This report introduces stakeholders to the concept of a Clean Energy Standard (CES), a type of electricity portfolio standard that would set aggregate targets for the level of clean energy that electric utilities would need to sell while giving electric utilities flexibility by: (1) defining clean energy more broadly than just renewables, and (2) allowing for market-based credit trading to facilitate lower-cost compliance. As a concept, a CES builds on the successful experience of the majority of states that have implemented renewable and alternative energy portfolio standards and draws on a history of federal policy deliberation regarding national electricity portfolio standards. The report explains how a CES works, describes the benefits that a CES can deliver, and explores federal and subnational options for CES policies. It also explores some of the nuances of CES policy design and the implications of different design choices. This discussion can help state and federal policymakers, utility regulators, and other stakeholders decide whether a CES is an appealing option and help state stakeholders understand the potential impacts of a federal CES on their states so that they might formulate and communicate federal CES policy design preferences.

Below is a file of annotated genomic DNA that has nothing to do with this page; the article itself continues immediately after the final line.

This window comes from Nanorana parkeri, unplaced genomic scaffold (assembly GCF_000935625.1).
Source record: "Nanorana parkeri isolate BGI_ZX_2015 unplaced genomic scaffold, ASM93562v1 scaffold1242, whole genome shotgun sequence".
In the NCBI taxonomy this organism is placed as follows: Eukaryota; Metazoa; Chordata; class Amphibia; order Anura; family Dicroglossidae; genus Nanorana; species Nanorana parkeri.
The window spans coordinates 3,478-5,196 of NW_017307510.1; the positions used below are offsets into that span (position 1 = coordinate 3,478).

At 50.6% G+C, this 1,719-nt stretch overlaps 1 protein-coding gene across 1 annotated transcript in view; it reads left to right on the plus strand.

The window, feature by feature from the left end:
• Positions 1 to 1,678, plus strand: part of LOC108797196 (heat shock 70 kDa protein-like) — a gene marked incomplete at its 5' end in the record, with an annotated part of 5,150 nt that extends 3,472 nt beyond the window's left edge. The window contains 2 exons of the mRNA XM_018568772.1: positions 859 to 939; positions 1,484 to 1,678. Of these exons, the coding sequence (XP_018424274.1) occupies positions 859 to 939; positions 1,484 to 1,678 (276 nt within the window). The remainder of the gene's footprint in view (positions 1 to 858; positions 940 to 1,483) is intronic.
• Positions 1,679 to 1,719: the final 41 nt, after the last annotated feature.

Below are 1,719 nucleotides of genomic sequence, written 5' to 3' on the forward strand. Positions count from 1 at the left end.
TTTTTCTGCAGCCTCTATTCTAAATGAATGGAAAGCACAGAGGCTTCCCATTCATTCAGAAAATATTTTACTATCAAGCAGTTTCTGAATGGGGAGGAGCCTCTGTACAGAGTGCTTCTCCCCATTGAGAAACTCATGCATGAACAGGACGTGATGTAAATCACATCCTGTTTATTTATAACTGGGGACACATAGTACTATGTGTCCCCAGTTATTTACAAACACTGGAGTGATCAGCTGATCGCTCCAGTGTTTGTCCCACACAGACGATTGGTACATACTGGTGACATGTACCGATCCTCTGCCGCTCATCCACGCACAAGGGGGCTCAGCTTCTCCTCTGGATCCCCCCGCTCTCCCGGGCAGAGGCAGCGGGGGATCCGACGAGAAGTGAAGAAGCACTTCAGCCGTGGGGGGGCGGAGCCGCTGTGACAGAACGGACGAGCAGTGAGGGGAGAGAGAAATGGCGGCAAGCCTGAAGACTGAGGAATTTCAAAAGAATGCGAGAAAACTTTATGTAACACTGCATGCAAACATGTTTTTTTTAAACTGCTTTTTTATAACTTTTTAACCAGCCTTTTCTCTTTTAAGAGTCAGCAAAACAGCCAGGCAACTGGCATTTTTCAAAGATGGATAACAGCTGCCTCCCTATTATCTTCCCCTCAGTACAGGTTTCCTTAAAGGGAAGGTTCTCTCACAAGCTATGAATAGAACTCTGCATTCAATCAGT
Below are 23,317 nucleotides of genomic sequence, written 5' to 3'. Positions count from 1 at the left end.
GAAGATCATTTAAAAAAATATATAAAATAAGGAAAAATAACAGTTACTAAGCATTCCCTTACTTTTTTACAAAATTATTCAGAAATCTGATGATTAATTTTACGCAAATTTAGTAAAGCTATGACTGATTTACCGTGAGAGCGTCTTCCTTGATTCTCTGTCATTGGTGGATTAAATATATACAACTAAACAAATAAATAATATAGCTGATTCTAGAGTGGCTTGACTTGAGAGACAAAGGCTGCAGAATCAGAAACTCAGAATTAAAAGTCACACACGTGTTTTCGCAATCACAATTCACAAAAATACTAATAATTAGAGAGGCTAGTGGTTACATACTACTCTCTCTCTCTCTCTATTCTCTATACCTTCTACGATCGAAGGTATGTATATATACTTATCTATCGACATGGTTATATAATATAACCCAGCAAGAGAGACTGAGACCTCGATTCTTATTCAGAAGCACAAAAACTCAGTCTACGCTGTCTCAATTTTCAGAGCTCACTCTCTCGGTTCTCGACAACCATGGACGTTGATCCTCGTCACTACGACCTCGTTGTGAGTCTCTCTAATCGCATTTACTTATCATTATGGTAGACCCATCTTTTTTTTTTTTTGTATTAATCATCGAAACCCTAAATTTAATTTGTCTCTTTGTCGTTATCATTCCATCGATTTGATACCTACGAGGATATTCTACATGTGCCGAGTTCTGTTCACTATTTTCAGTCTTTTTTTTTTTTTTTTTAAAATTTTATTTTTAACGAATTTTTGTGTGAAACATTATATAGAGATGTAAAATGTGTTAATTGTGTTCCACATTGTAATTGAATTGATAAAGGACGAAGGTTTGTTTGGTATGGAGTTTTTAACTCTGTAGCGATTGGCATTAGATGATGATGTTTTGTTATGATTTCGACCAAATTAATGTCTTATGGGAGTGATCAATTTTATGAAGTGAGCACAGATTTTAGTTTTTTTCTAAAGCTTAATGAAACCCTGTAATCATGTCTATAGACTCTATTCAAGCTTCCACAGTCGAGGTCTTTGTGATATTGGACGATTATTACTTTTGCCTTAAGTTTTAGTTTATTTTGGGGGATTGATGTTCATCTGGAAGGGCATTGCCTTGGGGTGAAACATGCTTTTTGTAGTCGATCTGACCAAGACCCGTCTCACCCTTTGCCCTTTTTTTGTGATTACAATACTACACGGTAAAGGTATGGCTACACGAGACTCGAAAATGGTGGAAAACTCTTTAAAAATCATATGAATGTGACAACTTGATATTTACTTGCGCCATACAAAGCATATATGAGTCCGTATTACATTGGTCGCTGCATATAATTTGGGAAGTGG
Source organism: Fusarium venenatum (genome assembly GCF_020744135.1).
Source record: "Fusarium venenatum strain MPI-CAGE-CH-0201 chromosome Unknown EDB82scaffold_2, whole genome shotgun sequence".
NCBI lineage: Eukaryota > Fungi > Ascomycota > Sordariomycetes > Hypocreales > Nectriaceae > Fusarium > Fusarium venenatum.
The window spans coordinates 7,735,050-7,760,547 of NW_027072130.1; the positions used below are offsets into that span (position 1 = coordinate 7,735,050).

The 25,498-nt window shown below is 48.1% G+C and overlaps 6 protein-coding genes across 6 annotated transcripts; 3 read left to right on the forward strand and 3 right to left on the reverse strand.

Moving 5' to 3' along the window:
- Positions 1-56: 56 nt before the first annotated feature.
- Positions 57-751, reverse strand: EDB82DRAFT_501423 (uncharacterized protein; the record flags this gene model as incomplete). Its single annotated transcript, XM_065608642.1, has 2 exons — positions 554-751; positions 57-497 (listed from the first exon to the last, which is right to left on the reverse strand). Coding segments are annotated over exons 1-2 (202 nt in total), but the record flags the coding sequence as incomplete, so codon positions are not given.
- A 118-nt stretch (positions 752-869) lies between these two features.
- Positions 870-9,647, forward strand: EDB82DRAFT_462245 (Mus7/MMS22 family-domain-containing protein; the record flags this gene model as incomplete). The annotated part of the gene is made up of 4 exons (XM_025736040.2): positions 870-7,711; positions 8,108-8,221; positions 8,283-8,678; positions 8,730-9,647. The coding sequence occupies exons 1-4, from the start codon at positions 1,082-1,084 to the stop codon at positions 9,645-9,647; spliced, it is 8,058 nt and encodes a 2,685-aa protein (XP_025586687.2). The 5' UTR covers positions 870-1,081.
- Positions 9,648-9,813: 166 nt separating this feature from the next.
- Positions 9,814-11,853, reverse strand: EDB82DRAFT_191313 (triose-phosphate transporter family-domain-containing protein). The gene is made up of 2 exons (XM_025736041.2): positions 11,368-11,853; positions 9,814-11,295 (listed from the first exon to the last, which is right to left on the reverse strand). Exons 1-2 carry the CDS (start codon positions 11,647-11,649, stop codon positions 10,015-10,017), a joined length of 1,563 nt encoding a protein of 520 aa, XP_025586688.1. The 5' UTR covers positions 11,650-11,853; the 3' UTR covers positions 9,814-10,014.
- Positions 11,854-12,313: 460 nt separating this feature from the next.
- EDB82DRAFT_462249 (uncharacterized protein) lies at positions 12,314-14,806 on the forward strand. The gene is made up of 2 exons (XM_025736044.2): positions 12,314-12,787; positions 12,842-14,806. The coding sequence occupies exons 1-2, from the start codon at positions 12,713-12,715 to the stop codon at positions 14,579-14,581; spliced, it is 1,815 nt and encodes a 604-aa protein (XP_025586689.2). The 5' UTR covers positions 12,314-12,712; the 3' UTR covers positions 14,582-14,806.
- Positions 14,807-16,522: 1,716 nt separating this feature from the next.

Clean Energy Standards: State and Federal Policy Options and Implications
November 18, 2011
- Regulatory Assistance Project ,
- Center for Climate and Energy Solutions